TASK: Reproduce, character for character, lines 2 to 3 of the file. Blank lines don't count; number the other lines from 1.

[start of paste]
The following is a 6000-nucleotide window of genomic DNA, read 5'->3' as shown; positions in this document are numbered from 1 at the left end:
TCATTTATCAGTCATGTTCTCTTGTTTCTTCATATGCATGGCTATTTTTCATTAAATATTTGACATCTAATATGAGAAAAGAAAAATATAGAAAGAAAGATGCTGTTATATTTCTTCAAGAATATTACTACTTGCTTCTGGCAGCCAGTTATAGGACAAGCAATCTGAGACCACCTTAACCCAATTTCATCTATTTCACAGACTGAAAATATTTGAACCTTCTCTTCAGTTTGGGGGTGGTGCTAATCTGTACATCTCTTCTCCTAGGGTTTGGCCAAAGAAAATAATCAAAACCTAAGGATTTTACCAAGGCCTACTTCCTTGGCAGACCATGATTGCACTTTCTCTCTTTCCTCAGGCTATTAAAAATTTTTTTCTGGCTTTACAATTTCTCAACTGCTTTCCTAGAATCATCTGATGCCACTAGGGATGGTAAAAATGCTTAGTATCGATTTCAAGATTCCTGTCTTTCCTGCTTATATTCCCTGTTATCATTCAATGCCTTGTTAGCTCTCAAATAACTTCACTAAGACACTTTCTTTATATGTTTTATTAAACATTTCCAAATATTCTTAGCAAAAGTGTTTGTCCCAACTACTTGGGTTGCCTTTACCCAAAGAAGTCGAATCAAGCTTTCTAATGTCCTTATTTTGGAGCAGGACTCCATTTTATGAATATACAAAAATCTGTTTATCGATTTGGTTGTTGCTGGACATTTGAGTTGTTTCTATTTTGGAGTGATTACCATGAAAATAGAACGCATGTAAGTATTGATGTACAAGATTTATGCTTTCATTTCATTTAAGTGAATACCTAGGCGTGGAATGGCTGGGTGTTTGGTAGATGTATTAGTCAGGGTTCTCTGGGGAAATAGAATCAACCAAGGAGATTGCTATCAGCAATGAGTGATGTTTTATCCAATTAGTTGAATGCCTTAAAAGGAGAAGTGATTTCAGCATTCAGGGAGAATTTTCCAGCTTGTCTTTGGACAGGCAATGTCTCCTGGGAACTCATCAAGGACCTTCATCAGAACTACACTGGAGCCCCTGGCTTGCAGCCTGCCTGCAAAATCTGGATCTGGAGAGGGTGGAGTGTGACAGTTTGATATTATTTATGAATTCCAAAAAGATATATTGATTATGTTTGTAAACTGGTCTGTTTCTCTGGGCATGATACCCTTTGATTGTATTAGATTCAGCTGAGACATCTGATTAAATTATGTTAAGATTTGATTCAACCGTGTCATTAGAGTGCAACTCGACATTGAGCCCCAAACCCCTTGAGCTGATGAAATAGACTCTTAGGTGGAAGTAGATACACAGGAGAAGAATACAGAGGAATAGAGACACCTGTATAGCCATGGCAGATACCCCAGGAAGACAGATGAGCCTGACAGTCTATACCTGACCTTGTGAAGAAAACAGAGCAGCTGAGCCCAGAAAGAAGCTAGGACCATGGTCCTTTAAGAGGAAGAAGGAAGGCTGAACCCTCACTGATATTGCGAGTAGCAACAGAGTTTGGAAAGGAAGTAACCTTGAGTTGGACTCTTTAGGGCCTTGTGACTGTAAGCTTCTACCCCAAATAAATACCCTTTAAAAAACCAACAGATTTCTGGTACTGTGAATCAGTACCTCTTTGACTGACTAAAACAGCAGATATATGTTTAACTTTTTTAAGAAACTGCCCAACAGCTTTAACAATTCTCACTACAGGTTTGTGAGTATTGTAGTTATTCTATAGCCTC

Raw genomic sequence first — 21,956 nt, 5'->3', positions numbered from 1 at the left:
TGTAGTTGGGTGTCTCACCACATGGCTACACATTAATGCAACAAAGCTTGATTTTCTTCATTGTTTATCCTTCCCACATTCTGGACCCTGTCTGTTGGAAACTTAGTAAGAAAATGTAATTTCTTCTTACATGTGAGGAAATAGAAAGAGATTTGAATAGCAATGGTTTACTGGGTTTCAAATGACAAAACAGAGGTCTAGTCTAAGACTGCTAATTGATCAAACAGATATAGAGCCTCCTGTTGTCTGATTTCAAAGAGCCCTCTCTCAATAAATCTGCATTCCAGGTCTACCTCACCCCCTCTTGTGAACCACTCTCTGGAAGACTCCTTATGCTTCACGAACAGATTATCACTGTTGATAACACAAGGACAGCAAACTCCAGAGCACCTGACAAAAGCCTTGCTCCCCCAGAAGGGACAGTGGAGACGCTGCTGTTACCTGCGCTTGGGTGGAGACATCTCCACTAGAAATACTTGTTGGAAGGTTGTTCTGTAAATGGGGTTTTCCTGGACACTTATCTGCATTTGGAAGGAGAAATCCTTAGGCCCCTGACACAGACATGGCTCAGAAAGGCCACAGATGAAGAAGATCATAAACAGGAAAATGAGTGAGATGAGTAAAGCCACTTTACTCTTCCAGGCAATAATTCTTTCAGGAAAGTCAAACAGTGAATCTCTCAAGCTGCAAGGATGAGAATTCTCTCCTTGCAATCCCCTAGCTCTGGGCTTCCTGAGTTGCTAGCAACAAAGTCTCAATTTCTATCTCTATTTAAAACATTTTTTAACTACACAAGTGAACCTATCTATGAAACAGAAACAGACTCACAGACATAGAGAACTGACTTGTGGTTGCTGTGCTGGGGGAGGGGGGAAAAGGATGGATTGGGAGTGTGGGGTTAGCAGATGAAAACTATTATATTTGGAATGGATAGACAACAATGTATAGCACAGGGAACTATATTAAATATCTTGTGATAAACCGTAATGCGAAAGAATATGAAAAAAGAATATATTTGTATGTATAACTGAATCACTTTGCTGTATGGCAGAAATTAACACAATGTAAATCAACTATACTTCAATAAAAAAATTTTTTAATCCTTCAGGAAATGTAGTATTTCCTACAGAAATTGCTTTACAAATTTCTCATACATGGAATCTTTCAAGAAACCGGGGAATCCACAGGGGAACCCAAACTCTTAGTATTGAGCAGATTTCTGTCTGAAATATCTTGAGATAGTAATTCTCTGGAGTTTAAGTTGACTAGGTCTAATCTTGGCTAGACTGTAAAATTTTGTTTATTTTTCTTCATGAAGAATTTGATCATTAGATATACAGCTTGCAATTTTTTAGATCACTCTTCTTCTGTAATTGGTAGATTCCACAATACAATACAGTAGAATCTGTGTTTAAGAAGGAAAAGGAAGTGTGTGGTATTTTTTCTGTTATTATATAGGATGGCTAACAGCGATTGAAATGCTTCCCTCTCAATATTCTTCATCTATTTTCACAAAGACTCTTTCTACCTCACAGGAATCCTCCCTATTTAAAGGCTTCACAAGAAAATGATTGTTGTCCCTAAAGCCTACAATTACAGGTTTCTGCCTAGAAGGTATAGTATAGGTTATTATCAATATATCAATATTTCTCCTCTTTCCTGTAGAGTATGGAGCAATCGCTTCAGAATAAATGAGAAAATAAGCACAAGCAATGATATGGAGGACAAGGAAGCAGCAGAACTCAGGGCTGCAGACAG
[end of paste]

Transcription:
TCATTTATCAGTCATGTTCTCTTGTTTCTTCATATGCATGGCTATTTTTCATTAAATATTTGACATCTAATATGAGAAAAGAAAAATATAGAAAGAAAGATGCTGTTATATTTCTTCAAGAATATTACTACTTGCTTCTGGCAGCCAGTTATAGGACAAGCAATCTGAGACCACCTTAACCCAATTTCATCTATTTCACAGACTGAAAATATTTGAACCTTCTCTTCAGTTTGGGGGTGGTGCTAATCTGTACATCTCTTCTCCTAGGGTTTGGCCAAAGAAAATAATCAAAACCTAAGGATTTTACCAAGGCCTACTTCCTTGGCAGACCATGATTGCACTTTCTCTCTTTCCTCAGGCTATTAAAAATTTTTTTCTGGCTTTACAATTTCTCAACTGCTTTCCTAGAATCATCTGATGCCACTAGGGATGGTAAAAATGCTTAGTATCGATTTCAAGATTCCTGTCTTTCCTGCTTATATTCCCTGTTATCATTCAATGCCTTGTTAGCTCTCAAATAACTTCACTAAGACACTTTCTTTATATGTTTTATTAAACATTTCCAAATATTCTTAGCAAAAGTGTTTGTCCCAACTACTTGGGTTGCCTTTACCCAAAGAAGTCGAATCAAGCTTTCTAATGTCCTTATTTTGGAGCAGGACTCCATTTTATGAATATACAAAAATCTGTTTATCGATTTGGTTGTTGCTGGACATTTGAGTTGTTTCTATTTTGGAGTGATTACCATGAAAATAGAACGCATGTAAGTATTGATGTACAAGATTTATGCTTTCATTTCATTTAAGTGAATACCTAGGCGTGGAATGGCTGGGTGTTTGGTAGATGTATTAGTCAGGGTTCTCTGGGGAAATAGAATCAACCAAGGAGATTGCTATCAGCAATGAGTGATGTTTTATCCAATTAGTTGAATGCCTTAAAAGGAGAAGTGATTTCAGCATTCAGGGAGAATTTTCCAGCTTGTCTTTGGACAGGCAATGTCTCCTGGGAACTCATCAAGGACCTTCATCAGAACTACACTGGAGCCCCTGGCTTGCAGCCTGCCTGCAAAATCTGGATCTGGAGAGGGTGGAGTGTGACAGTTTGATATTATTTATGAATTCCAAAAAGATATATTGATTATGTTTGTAAACTGGTCTGTTTCTCTGGGCATGATACCCTTTGATTGTATTAGATTCAGCTGAGACATCTGATTAAATTATGTTAAGATTTGATTCAACCGTGTCATTAGAGTGCAACTCGACATTGAGCCCCAAACCCCTTGAGCTGATGAAATAGACTCTTAGGTGGAAGTAGATACACAGGAGAAGAATACAGAGGAATAGAGACACCTGTATAGCCATGGCAGATACCCCAGGAAGACAGATGAGCCTGACAGTCTATACCTGACCTTGTGAAGAAAACAGAGCAGCTGAGCCCAGAAAGAAGCTAGGACCATGGTCCTTTAAGAGGAAGAAGGAAGGCTGAACCCTCACTGATATTGCGAGTAGCAACAGAGTTTGGAAAGGAAGTAACCTTGAGTTGGACTCTTTAGGGCCTTGTGACTGTAAGCTTCTACCCCAAATAAATACCCTTTAAAAAACCAACAGATTTCTGGTACTGTGAATCAGTACCTCTTTGACTGACTAAAACAGCAGATATATGTTTAACTTTTTTAAGAAACTGCCCAACAGCTTTAACAATTCTCACTACAGGTTTGTGAGTATTGTAGTTATTCTATAGCCTC

Raw genomic sequence first — 21,956 nt, 5'->3', positions numbered from 1 at the left: